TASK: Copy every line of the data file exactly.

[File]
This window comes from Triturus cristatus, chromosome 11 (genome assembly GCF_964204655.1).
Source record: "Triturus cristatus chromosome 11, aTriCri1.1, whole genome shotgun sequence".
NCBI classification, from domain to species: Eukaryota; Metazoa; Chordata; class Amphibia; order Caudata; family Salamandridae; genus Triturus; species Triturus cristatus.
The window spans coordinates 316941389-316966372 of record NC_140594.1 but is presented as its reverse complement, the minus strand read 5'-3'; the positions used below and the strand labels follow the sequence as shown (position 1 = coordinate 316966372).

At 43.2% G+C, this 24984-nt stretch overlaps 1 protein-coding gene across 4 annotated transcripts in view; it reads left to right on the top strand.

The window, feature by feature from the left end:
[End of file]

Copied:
This window comes from Triturus cristatus, chromosome 11 (genome assembly GCF_964204655.1).
Source record: "Triturus cristatus chromosome 11, aTriCri1.1, whole genome shotgun sequence".
NCBI classification, from domain to species: Eukaryota; Metazoa; Chordata; class Amphibia; order Caudata; family Salamandridae; genus Triturus; species Triturus cristatus.
The window spans coordinates 316941389-316966372 of record NC_140594.1 but is presented as its reverse complement, the minus strand read 5'-3'; the positions used below and the strand labels follow the sequence as shown (position 1 = coordinate 316966372).

At 43.2% G+C, this 24984-nt stretch overlaps 1 protein-coding gene across 4 annotated transcripts in view; it reads left to right on the top strand.

The window, feature by feature from the left end: